A surname like “Styles” is a lot to live up to, but if you’re older than about 25, it’s tempting to see Harry Styles as overcompensating.
With a wardrobe best described by a recent article in Vogue as a combination of “candy floss pink suits, printed satin flares, increasingly stacked heels and a constant supply of rings,” the former One Direction boy band member has assumed a mantle of greatness — not in terms of musicianship necessarily, but as a fashion icon.
Other young male celebrities will dabble with a daring colour or an eccentric accent like rhinestones, but nothing will top Styles’ decision to wear a sheer-sleeved, ruffled shirt and pearl earring to the Met Gala.
That moment, among others, has inspired the likes of GQ to gush that, ‘Rock n’ roll style is more prevalent than ever and almost no one waves that sartorial flag higher than Harry Styles” and others to offer how-to guides to dress like him.
For the most part, I don’t see Harry Styles as being a trendsetter in terms of what the average man will wear. This, despite the fact that increased visibility (and spending power) of the LGTBQ+ community has led some to suggest menswear departments might eventually disappear entirely.
Instead, I see Harry Styles as the continuation of a long line of experiments in androgynous fashion within the music industry, where the theatricality of performance tends to make audiences relax their standards of what “masculine” means.
In the 1970s, for instance, we had David Bowie, whose Ziggy Stardust and Thin White Duke outfits would not look at all out of place on Harry Styles today.
In the 1980s we had Prince, who not only would have worn what Styles wore to the Met Gala, but would likely have commissioned replicas in purple, maroon and other colours.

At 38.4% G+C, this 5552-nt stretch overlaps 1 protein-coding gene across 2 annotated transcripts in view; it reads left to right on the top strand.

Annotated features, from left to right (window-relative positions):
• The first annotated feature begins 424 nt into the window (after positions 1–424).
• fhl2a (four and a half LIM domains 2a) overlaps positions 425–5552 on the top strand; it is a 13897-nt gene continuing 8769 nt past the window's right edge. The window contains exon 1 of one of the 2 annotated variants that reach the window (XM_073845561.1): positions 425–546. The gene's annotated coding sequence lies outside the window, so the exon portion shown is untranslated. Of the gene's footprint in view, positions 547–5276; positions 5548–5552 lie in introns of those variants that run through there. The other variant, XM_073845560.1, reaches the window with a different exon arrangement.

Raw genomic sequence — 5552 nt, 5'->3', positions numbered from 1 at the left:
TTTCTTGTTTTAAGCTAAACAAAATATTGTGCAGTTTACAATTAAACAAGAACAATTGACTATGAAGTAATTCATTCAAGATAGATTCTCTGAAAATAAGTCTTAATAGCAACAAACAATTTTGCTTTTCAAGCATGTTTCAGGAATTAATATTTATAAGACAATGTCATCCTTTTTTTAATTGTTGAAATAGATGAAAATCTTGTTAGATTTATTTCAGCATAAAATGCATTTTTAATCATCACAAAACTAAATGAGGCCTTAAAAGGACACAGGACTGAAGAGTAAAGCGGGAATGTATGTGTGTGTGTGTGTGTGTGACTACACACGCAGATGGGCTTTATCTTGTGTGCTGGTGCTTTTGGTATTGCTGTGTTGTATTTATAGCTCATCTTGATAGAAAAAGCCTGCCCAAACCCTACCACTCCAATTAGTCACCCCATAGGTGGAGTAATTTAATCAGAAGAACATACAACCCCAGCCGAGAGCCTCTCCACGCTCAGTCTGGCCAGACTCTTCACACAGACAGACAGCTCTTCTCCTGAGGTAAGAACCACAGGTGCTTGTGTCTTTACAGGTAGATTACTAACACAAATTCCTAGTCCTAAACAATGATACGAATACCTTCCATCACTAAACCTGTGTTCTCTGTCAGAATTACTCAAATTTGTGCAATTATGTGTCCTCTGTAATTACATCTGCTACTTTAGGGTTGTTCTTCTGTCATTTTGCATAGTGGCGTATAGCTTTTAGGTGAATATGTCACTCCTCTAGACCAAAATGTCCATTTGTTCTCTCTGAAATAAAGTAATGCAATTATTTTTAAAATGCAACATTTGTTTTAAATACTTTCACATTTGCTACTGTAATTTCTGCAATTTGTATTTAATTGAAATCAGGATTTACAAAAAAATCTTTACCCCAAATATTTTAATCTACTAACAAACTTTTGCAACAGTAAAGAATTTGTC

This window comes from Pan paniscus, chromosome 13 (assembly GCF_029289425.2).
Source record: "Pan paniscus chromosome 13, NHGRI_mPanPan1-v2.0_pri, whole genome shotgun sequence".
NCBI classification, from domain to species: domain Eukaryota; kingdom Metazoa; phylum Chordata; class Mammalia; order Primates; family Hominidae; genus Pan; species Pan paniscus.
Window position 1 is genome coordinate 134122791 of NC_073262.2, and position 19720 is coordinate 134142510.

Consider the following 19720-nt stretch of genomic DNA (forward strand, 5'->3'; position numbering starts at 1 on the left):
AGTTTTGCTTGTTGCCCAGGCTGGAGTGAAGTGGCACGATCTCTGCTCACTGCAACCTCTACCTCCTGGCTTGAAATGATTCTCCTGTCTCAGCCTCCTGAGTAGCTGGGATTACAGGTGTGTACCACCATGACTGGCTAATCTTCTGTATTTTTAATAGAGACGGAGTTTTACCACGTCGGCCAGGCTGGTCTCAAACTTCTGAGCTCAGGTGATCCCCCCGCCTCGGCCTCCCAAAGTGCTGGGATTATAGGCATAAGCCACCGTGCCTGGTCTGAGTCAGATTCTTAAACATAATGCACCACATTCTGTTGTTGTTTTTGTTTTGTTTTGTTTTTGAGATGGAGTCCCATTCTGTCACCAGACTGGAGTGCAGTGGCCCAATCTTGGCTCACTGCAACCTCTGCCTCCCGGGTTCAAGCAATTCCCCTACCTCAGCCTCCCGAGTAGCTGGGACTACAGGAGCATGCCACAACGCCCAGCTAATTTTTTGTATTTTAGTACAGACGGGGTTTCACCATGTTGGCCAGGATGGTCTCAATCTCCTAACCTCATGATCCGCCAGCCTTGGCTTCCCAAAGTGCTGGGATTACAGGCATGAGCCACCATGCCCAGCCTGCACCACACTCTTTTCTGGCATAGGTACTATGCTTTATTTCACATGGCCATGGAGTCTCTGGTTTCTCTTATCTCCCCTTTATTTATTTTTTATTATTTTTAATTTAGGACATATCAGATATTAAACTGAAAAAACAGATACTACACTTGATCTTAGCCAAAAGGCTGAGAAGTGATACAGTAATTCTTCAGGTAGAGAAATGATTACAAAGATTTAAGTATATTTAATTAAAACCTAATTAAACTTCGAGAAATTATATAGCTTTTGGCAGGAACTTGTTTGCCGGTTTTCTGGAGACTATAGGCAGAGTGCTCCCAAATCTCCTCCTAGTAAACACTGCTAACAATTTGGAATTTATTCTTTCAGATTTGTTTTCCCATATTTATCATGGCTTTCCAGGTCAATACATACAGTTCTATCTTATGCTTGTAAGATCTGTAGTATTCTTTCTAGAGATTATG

Consider the stylistic trajectory of both of those superstars, however, and you’ll notice that the gender-bending reached its peak early in their careers. They might never have become jeans and T-shirts guys, but no one was asking them to become the face of Gucci.
Getting older has something to do with this. Continue with the ruffles and lace into middle age and you start to risk looking less like an innovator and more like a drag queen.
What David Bowie, Prince and now Harry Styles wear is partly about provocation and attention-getting. That’s what you need to do when you’re establishing yourself.
Their willingness to push the boundaries, however, isn’t something I would dismiss as a young man’s sport. It offers real value.
We see a lot of androgynous menswear on the runways, but it’s not always easy to see how that translates into real life. Harry Styles and his predecessors help normalize the avant-garde.
Unlike what’s seen on a catwalk, the photographs of a male celebrity can continue to appear online and elsewhere in perpetuity, influencing us in ways that aren’t easy to measure.
Men’s suits today are slimmer, better cut and more likely to feature checks and other patterns than were common in business before Harry Styles was born. I’m excited to see what comes after, if only because he’s helped us explore the limits of how far men’s fashion might go.
There are plenty of menswear role models you can show you what constitutes “handsome.” People like Harry Styles can help guys think about what might make them feel beautiful, too.